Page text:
Virtual production techniques have been the talk of the town for everyone interested in filmmaking, 3D rendering, or interactive digital media. The research and application within these fields has rapidly improved over the last few years reflecting user interest, unique applications, and multiple huge industries working more closely together than ever before.
While we see a lot of potential here, enough that we’ve committed ourselves to working within and evangelising the benefits of these hybrid workflows, there’s definitely a pause for concern.
The excitement surrounding this seemingly revolutionary technology has translated to steep costs, an over abundance of studios, and a guarantee of flexibility that it may not be able to meet.
This has many concerned that in our excitement we’ve simulated a creative tech bubble that is primed to burst.
Now, normally when we talk about tech and stock market bubbles we think of things like the dot-com bubble, which was infamous for being a new commercial technology receiving incredible traction and reception, resulting in massive investment and growth, while ultimately becoming a money pit forcing the closures of many ventures and reducing the capacity of many others.
The hype around virtual production recently has begun to see similar trends, including shocking layoffs and big studio closures from an industry that is at the same time crying out for more trained professionals. [WB UK Closure Link]
and it doesn’t help that at this time we are similarly seeing massive layoffs across many huge tech companies including Microsoft, Google, Amazon, Meta, Disney, Warner Bros., and Netflix that all contribute in some way to the development and success of many virtual production technologies.
but Virtual Production itself is a bit weird…
See, virtual production isn’t a new concept, in fact we’ve seen virtual production techniques in many of our favourite movies and shows dating all the way back to the mid-20th century. It’s from these techniques that new technologies, including ICVFX and LED Volume Virtual Production, are informed.
If you’re not familiar with what virtual production is, don’t worry, we’ve got you covered with our ‘Virtual Production Explained’
Virtual Production as it’s being talked about lately can be traced to the success of Disney’s 2019 The Mandalorian and the debut of their LED Volume and Stagecraft workflow.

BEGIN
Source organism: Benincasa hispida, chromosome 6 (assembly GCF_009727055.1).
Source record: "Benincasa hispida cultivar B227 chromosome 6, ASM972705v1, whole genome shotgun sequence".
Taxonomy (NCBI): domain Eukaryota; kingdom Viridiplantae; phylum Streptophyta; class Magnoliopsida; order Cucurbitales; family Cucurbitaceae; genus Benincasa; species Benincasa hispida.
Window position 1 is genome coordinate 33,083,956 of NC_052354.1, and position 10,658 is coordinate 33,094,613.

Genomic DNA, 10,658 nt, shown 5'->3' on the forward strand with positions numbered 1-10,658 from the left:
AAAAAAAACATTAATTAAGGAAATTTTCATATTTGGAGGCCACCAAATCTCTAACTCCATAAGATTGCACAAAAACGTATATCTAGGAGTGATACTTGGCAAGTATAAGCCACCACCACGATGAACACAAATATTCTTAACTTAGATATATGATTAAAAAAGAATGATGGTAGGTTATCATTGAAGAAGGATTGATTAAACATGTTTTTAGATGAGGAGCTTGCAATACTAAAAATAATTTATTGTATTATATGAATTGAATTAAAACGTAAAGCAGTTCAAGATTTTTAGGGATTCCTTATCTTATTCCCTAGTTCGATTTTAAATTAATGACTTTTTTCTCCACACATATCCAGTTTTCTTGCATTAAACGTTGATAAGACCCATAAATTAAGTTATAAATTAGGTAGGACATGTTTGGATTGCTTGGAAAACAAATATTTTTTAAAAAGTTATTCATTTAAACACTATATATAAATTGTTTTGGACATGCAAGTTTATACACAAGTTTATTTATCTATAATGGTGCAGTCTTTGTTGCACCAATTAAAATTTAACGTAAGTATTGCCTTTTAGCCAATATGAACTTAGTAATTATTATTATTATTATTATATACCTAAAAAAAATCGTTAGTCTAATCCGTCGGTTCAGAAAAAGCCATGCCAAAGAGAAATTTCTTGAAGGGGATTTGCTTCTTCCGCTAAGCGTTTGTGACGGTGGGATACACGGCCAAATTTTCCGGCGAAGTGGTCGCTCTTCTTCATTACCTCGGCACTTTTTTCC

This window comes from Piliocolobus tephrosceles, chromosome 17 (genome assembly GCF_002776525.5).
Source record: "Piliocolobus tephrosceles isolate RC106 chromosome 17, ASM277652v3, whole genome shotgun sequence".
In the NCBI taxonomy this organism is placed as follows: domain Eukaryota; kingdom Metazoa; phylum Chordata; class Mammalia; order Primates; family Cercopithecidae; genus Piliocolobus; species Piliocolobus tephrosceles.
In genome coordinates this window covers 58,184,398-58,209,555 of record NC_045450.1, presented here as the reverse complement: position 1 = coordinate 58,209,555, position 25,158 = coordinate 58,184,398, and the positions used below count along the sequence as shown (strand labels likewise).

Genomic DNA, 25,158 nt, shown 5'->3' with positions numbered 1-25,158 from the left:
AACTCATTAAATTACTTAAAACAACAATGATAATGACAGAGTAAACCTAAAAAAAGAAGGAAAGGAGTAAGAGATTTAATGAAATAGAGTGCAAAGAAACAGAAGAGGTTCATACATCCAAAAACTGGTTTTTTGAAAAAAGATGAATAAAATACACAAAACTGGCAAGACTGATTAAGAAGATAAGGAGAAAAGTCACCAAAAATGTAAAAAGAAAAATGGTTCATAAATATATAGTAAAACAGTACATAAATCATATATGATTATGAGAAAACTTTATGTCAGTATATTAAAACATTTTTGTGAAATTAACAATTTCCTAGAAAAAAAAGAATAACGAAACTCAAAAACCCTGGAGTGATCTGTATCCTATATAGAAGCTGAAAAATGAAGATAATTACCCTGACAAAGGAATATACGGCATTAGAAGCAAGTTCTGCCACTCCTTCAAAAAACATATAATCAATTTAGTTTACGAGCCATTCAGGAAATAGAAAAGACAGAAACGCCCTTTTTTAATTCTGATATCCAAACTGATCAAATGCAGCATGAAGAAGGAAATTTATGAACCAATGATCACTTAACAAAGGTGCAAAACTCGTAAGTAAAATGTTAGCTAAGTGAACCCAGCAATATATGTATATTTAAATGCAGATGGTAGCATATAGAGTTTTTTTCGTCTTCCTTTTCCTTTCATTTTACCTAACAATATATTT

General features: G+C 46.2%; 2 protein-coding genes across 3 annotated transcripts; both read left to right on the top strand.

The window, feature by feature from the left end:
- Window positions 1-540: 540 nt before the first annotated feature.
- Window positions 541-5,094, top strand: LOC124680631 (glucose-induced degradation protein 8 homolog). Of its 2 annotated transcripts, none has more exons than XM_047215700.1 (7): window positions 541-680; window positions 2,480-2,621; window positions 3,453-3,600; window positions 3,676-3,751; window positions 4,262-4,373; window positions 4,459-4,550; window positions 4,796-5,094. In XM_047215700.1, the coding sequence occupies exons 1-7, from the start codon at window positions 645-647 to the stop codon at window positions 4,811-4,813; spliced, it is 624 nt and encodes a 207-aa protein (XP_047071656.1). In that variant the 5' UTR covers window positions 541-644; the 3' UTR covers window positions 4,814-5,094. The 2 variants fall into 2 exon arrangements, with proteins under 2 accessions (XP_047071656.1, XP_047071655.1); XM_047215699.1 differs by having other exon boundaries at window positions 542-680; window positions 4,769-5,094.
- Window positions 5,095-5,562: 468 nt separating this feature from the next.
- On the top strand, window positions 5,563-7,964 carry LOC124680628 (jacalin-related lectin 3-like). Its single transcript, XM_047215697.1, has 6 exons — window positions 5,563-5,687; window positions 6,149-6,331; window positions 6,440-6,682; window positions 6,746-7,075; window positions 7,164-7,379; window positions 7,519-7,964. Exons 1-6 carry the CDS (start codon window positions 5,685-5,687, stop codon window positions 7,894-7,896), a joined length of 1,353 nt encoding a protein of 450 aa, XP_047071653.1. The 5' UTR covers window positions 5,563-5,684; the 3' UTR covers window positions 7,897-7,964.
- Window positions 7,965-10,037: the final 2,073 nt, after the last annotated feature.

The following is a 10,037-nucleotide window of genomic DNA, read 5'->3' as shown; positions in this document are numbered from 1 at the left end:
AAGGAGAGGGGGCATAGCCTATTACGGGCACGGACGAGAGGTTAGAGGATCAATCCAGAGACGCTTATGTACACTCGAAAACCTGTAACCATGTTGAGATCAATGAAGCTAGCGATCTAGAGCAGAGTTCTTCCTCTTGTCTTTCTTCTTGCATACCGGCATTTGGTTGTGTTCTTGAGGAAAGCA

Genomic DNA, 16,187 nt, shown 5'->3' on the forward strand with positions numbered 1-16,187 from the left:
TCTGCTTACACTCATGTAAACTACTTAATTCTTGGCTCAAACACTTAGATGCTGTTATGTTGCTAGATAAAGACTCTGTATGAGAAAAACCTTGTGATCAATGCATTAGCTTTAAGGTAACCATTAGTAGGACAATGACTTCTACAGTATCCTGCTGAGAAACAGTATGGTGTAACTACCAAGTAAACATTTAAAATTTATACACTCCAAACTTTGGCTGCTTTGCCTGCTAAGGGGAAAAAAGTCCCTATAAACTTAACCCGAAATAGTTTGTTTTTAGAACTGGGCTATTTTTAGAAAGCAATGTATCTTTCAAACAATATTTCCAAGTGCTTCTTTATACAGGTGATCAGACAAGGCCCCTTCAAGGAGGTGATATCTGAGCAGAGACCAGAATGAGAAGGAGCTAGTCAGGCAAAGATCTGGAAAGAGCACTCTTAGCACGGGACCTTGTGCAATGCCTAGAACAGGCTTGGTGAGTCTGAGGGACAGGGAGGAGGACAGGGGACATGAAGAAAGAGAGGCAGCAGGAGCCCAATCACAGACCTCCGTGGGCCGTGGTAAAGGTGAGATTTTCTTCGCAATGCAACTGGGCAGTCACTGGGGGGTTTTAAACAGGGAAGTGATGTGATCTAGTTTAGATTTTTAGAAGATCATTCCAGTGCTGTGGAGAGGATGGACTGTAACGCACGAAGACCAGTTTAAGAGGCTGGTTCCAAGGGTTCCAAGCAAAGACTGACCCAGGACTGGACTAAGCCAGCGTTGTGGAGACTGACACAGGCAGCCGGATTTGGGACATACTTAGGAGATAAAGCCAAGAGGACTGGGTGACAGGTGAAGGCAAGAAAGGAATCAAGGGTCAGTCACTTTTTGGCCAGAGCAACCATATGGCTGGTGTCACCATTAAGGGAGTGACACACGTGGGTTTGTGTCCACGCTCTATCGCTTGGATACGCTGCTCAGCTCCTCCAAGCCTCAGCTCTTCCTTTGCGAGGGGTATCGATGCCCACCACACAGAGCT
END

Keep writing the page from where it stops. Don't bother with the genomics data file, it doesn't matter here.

Following the successful implementation of the LED Volume on such a grand scale, LED Virtual Production became synonymous with virtual production in its entirety. But virtual production expands beyond an LED Wall — it involves all of the digital techniques and workflows that can be employed to create visual media. This includes motion capture and tracking, animation techniques and workflows, digital set extensions and more.
When the Mandalorian first came out, it seemed like every person involved in virtual production began to preach that the LED Volume would kill the green screen, that it was the future of filmmaking—and that it would essentially take over the industry. It was a convincing argument, we had just seen it used effectively and our minds were racing with possibility.
But that was well before we understood the logistics of running a successful film, series, or tv show on an LED Volume.
Out of these discussions about the use of virtual production there’s been two schools of thought- Either that it’s the future of filmmaking, primed to dominate the world of production, OR that it’s an overhyped bubble ready to burst.
A lot of the criticism online complains about how expensive running a volume is— it costs $40k, 50k, 60k a day, it’s an unrealistic price tag for many productions. It paints this picture that Virtual Production techniques are only accessible to big budget productions… and right now that might be the case for the grandiose applications seen with giant LED Volumes.
But we are already seeing virtual production solutions being made for indie productions and some already finding their way onto digital content creation applications, like AR Wall’s Home Studio a virtual production solution designed for content creators working at home.
It’s unreasonable to say that virtual production in its entirety is feeling the same stressors during this massive growth period, so we’re going to focus on ICVFX techniques and LED Volume workflows as we lay out the arguments both for and against.
How Many Stages is There Actually Capacity For?
This is a tough question that we see thrown around quite often, and it’s tricky because we’re still recovering post pandemic and the industry, like most, is unstable right now.
We’ve seen a boom in studios opening considering in 2019 we could count on one hand the number of studios dedicated to ICVFX on an LED Volume and now we’re looking at well over 300 studios that claim to do just that.
Unless the industry demand can catch up, we expect to see more studio closures, like we saw with the purpose built stage designed for House of the Dragon, and see massive openings like with the specially designed studio at Dark Bay that was developed to facilitate the unique use case of Netflix’s 1899, which has since been cancelled.
The potential of the Virtual Production market is huge, especially as the technology being developed has applications outside of the film market. But we need to see the market stabilize and creatives start to create with this technology in mind before we will start to see that growth mean something.
At the end of the day, it’s not necessarily the amount of virtual production stages being built that will push the industry forward. It’s about the stages that are purpose-built, thoughtfully engineered, and dedicated to virtual production workflows that will emerge as the winners in this space.
Like any new technology there is always a concern over whether this transition from the traditional workflow to the new one will have more detriments in the long run.